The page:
Once your brain knows that you will regularly review and process what you have written down, it will stop worrying that you will forget something. And when it stops worrying about that, it will be free for its natural task — coming up with creative solutions to problems.

Of course, this brain dump only needs to be done once when you are starting on GTD, because it’s then that you have all these commitments and tasks stored in your head.

Once you do the initial brain dump, you need to maintain the system by immediately writing down any new commitments you receive instead of trying to store them in your mind like before. This is to avoid the accumulation of stuff in your brain which would require another brain dump later on.

Your need to master the art of writing down anything that you need to do. For example, if you’re in your office and a colleague pops in to tell you about a new task you need to work on, write it down immediately and put it into your trusted repository.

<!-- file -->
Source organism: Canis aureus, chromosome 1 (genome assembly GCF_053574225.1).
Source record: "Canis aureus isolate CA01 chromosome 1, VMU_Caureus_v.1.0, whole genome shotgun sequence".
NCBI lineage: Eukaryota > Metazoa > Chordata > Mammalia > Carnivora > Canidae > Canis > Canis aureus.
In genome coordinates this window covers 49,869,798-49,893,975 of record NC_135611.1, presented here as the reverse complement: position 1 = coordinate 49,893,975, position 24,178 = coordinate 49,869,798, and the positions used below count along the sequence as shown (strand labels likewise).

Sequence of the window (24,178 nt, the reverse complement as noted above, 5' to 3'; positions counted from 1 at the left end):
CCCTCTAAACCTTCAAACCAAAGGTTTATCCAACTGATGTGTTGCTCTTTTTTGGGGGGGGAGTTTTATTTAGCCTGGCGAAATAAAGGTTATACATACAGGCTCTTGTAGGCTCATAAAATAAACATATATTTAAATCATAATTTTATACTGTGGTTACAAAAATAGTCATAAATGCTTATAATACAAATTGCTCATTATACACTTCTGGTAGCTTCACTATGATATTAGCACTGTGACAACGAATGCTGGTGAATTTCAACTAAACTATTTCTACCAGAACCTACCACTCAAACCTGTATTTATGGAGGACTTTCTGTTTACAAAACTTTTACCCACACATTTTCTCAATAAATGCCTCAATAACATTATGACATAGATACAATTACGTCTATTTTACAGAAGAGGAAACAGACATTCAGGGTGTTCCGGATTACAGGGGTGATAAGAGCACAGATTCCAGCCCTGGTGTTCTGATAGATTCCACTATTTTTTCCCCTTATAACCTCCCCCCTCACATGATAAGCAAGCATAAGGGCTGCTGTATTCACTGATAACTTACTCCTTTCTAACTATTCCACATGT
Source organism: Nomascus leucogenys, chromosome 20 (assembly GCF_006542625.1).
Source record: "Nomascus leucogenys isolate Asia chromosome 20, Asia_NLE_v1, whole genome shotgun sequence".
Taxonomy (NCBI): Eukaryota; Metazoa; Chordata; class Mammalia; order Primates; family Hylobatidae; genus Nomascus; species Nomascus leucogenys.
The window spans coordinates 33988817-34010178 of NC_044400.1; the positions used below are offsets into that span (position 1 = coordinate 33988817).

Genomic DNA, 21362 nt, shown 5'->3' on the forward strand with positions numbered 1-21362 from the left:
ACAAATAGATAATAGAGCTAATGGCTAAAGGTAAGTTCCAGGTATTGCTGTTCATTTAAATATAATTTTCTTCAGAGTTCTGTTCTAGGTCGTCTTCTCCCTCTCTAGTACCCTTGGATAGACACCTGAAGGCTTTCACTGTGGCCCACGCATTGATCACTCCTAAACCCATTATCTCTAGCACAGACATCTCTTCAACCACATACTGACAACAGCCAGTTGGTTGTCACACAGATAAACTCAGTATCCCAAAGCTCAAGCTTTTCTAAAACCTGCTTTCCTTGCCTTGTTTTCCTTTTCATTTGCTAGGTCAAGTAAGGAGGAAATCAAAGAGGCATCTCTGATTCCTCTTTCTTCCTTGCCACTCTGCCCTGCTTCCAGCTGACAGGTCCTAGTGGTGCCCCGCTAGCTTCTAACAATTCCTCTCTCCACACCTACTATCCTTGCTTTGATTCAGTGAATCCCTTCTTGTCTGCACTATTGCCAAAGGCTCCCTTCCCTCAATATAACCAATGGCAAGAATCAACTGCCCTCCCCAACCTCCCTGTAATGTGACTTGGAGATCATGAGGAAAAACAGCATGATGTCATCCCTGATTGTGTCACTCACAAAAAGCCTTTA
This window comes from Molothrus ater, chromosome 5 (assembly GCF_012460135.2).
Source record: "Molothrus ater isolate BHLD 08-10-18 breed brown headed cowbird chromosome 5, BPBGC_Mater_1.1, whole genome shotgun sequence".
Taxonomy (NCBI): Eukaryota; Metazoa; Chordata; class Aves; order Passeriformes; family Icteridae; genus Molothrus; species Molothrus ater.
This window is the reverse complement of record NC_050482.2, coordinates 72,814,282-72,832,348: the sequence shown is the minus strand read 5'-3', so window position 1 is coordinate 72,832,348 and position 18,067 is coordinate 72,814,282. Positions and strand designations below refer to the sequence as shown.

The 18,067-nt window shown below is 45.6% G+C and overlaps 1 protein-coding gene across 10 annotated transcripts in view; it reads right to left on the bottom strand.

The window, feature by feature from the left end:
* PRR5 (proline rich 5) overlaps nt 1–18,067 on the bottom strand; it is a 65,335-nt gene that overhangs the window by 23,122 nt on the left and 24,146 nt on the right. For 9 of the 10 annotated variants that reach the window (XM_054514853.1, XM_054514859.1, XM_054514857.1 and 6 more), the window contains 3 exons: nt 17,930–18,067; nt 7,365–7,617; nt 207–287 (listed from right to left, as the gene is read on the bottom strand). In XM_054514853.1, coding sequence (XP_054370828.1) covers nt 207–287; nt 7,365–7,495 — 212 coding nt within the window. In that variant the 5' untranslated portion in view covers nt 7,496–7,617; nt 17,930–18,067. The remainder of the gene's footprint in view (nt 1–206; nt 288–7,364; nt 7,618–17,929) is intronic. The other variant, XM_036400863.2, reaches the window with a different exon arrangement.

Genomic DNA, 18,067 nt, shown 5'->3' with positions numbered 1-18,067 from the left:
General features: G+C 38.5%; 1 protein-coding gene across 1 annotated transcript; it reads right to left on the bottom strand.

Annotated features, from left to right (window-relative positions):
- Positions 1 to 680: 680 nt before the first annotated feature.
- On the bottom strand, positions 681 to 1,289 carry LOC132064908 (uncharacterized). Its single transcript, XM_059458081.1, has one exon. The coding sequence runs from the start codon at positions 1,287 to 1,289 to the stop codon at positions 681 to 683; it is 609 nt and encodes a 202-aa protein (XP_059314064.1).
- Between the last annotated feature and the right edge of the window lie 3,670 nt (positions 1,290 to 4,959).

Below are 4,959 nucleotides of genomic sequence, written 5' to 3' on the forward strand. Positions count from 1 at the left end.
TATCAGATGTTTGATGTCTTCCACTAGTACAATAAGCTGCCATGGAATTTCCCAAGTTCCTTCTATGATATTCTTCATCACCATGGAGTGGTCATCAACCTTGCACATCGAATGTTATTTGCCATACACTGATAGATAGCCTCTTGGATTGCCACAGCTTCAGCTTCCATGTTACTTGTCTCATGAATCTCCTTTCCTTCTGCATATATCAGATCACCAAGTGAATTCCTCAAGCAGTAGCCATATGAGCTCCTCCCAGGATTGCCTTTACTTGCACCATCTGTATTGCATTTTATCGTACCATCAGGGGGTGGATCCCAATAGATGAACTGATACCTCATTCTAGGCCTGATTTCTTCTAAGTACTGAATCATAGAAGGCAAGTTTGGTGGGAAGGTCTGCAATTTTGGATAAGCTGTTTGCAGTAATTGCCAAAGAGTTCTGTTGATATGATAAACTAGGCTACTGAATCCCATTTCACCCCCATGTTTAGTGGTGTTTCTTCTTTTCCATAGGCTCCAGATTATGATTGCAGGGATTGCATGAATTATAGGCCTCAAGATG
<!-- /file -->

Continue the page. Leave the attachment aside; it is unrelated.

That way you have a known place where you collect all your input and you can rest assured that you will find it when you need to. A natural question at this point is what is this trust repository?

Personally, I have three collection points. One is a physical in-tray in my office where I put all handwritten notes, letters from the dean, student complaints that I haven’t processed yet and anything else that physically comes into my office that needs my attention.

I also have another collection point in the inbox of my todo list app. Here I write any task that comes up while I’m on the go. My app is integrated with the voice Assitant on my phone, so I can actually speak to it while driving to add stuff to my inbox. I can also use it while I’m on a run, or putting the baby to sleep. I just need to speak my thoughts to it and have them added to my inbox.